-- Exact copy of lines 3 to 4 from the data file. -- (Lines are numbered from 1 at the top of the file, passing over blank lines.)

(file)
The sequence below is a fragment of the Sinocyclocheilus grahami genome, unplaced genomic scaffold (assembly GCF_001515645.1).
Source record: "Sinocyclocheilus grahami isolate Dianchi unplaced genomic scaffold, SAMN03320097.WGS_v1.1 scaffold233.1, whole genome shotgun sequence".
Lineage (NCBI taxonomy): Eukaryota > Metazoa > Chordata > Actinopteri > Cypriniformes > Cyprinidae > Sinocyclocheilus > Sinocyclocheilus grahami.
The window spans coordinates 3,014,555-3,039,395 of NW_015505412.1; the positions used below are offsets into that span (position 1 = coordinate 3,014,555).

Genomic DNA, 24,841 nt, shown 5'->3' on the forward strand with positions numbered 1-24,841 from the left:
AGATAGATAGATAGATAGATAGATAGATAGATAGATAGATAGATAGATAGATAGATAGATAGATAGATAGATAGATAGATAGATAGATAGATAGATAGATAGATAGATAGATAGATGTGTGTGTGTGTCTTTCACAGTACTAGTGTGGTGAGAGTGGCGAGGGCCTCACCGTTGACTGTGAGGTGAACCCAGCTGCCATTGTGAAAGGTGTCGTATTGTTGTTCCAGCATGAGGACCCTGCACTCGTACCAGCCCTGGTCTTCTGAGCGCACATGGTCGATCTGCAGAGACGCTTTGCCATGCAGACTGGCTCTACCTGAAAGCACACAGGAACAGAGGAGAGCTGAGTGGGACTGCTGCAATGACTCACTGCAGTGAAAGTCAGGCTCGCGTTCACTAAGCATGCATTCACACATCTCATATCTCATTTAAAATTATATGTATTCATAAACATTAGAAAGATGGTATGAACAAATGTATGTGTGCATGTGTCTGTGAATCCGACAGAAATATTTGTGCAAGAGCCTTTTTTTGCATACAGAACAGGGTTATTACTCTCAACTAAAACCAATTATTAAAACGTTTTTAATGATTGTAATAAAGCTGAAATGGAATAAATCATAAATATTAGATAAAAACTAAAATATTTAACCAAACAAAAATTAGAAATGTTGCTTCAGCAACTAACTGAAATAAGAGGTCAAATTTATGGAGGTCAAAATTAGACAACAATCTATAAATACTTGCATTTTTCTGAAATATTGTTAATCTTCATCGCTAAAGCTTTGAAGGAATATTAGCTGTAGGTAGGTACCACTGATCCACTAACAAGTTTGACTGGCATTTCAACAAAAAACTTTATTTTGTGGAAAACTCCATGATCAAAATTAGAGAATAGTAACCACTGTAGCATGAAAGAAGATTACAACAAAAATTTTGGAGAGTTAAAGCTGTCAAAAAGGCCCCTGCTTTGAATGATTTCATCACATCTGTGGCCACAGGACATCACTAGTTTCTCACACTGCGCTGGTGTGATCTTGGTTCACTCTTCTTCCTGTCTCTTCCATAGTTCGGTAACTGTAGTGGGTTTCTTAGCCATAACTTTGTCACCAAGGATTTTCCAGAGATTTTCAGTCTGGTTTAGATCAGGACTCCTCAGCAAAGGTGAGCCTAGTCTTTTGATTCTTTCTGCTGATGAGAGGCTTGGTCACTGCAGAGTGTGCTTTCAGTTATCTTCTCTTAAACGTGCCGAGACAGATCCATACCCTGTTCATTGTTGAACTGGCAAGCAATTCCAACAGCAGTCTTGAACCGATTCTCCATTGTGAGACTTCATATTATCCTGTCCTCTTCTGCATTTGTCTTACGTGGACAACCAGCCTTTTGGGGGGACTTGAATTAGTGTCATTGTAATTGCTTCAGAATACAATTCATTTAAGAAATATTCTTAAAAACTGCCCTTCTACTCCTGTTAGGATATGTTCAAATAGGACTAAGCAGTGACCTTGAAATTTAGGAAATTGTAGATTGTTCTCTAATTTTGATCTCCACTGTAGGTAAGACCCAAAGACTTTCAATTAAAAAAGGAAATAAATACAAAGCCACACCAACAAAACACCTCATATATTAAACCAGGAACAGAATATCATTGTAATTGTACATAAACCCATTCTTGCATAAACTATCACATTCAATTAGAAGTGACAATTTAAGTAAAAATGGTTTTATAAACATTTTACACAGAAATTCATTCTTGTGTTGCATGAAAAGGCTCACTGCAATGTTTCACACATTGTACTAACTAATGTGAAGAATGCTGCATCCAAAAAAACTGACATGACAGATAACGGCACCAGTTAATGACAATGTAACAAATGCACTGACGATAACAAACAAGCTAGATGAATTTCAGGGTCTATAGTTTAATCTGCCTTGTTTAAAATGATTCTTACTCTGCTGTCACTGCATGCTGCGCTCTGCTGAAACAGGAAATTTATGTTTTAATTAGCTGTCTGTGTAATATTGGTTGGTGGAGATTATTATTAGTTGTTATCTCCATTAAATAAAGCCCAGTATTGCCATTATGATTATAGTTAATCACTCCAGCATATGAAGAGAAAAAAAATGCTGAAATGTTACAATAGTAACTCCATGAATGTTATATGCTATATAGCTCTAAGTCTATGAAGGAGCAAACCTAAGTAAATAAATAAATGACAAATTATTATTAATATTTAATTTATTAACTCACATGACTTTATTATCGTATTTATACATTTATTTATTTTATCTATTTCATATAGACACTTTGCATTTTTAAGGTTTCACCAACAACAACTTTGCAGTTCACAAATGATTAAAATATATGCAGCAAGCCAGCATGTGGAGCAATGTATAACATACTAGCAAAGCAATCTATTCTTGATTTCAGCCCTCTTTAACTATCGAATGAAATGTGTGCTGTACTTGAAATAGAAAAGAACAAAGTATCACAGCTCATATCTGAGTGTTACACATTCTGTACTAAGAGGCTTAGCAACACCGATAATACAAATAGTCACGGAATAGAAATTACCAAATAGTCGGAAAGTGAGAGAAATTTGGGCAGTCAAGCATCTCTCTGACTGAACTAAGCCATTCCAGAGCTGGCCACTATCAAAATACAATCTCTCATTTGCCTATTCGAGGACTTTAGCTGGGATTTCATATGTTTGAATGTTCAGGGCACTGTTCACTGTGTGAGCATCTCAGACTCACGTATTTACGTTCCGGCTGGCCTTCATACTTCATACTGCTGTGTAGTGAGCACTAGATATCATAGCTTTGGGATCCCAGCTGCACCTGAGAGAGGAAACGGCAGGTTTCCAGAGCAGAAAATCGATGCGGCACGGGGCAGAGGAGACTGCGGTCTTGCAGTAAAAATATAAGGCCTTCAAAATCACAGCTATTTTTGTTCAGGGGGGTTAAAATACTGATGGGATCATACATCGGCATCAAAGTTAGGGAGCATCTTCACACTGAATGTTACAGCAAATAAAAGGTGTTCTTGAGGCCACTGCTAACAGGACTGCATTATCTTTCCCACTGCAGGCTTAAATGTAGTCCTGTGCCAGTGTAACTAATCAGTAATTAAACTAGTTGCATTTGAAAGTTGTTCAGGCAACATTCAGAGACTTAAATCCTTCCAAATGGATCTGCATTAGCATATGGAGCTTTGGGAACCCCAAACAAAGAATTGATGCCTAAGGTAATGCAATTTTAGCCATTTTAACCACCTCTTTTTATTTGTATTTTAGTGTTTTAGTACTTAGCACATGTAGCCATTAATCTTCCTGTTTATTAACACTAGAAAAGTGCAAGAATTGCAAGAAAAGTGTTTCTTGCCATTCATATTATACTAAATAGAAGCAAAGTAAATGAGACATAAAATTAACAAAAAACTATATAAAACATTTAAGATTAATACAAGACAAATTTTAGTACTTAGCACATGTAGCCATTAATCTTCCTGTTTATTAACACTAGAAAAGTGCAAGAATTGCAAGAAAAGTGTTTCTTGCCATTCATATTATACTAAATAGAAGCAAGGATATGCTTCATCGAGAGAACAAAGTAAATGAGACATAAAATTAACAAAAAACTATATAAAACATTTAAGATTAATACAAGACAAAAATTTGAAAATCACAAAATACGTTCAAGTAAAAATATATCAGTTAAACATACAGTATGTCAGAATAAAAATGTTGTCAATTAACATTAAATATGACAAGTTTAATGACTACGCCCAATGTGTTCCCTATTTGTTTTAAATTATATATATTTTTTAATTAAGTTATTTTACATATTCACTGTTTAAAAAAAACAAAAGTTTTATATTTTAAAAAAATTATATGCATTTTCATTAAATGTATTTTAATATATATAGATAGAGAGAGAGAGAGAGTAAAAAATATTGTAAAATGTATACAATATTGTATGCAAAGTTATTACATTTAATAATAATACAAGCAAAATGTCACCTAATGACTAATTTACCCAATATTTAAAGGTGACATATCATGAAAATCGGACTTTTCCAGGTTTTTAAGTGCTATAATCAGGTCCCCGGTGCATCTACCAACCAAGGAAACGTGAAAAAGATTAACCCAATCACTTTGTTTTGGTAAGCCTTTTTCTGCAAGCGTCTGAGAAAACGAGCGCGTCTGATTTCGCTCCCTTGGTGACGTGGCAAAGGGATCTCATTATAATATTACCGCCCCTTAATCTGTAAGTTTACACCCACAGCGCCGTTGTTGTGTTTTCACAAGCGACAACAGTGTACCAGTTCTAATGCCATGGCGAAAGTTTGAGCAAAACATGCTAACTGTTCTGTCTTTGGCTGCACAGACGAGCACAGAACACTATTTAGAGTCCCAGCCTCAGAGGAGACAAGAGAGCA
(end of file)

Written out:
Lineage (NCBI taxonomy): Eukaryota > Metazoa > Chordata > Actinopteri > Cypriniformes > Cyprinidae > Sinocyclocheilus > Sinocyclocheilus grahami.
The window spans coordinates 3,014,555-3,039,395 of NW_015505412.1; the positions used below are offsets into that span (position 1 = coordinate 3,014,555).